Magnus: From implementing a large number of integrations at a number of customers in various industries using various integration platforms, both commercial and open source based. Over time we identified solutions that repeatedly were reused across integration platforms, customers and industries. Based on that observation we started to form high-level patterns that could support these types of common solutions but still provide the flexibility for the developer to adopt them to the specific needs per integration or service.

PBE.NET: How did you automate patterns within the Soi-toolkit?
Magnus: Through a template based source code generator. The developer supplies some basic information, e.g. regarding type of pattern, name of the integration or service, and selects incoming and outgoing transport either by a GUI (Eclipse Wizard) or at the command prompt (Maven Plugin). The Soi-toolkit tool then use this information to populate a model that controls all naming conventions and hands it over to a generator that applies the model to a number of templates that produce the source code.

The model is customizable and some customers use it to adapt the source code that Soi-toolkit generates to comply with their reference architecture regarding for example naming conventions and source code structures.

Over time we would like to open up the generator so that customers can define their own templates as well.

PBE.NET: What has been the benefit of automating the patterns?
Magnus:

  1. A very short startup time.
    Specifically for a customer that has not been using Mule ESB et al before. No time needs to be spent on figuring out how to use the various open source products together in a good way. Instead the customer can rely on the best practices that are built into the Soi-toolkit generators and templates and use it as a starting point.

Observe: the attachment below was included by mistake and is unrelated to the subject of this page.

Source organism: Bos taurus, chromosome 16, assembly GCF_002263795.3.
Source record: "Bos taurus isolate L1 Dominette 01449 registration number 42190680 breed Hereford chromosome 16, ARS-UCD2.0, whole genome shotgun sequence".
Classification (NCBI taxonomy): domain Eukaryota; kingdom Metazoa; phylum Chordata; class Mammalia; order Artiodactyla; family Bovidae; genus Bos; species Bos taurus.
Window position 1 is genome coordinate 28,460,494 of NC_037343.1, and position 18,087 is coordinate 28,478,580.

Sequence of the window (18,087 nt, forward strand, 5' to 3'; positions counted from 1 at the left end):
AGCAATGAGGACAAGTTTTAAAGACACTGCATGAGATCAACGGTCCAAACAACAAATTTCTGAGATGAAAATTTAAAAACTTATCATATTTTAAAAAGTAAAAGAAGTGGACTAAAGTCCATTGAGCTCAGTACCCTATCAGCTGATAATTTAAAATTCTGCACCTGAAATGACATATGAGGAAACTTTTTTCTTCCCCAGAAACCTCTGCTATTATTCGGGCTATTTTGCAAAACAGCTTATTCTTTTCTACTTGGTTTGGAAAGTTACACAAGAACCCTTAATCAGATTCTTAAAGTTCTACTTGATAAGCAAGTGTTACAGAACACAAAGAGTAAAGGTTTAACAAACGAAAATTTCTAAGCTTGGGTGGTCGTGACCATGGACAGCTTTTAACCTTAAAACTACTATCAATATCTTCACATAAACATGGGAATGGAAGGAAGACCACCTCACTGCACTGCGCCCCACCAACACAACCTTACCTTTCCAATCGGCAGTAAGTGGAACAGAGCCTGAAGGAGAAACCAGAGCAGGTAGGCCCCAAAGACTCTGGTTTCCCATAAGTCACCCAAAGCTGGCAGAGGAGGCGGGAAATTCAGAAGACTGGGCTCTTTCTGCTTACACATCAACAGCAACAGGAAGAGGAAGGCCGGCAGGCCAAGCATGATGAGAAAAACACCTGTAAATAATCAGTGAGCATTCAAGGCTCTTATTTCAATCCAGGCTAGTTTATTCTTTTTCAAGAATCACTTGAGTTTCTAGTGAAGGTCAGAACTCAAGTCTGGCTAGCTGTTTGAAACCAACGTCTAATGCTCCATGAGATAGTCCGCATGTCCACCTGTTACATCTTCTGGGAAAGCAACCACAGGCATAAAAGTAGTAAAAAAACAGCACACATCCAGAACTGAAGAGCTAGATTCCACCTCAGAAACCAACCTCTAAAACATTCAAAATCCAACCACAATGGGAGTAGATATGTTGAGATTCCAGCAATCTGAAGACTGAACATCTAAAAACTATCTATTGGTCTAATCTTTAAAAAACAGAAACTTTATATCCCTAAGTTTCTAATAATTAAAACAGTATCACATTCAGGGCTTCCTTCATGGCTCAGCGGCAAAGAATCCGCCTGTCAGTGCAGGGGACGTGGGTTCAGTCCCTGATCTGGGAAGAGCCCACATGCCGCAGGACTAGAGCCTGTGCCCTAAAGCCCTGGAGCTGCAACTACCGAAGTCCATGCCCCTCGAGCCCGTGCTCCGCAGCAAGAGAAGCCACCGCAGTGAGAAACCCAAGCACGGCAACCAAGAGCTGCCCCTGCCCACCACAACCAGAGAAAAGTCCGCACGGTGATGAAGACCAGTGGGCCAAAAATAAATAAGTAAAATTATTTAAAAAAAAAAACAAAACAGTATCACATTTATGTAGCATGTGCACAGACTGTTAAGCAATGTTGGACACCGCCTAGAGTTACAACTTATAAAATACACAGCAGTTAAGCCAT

This includes aspects of:

    1. Common file structure and coding conventions.
    2. Headstart on writing unit tests and integration tests for services and integrations
    3. Headstart on getting error handling, logging, configuration and setting up build files right from the start.

    4. Standardized structure, naming and use of Mule ESB et al.
      Instead of having each developer inventing their own way of solving a specific problem all developers are writing code in a very similar way. Projects can deliver solutions faster, less expensive and with higher quality. Even more important, maintenance and enhancements become much less dependent on individual developers and can be done faster, more cost effective and with higher quality.

PBE.NET: What challenges did you encounter in using patterns?
Magnus: Finding a good balance between streamlining (standardizing) development based on patterns and at the same time providing enough flexibility for the developer so that they can add specific features required for specific integrations and services without rewriting everything.

…and at the same time keep the complexity in the Soi-toolkit tools low to be able to evolve them without getting stuck in an over complex construction of the tools.

PBE.NET: Looking forward, how do you see patterns evolving?
Magnus: The top priority for us right now is to adapt the generated code to the upcoming Mule Studio. This will make it possible for the developers to use Soi-toolkit to create source code as a starting point and then enhance the source code as required using the graphical editors in Mule Studio.

PBE.NET: What advice do you have for someone getting started in using patterns?
Magnus: Not rush too fast in defining the patterns, instead really ensure that they understand the specific problem domain. Do a number of projects initially in the problem domain without patterns to be sure that the most common and repeating requirements in the domain are clearly understood. Then in the next step start to design the patterns based on commonalities that can be standardized but at the same time provide enough flexibility to allow developers to add the more specific parts of the solution that is not covered by the patterns.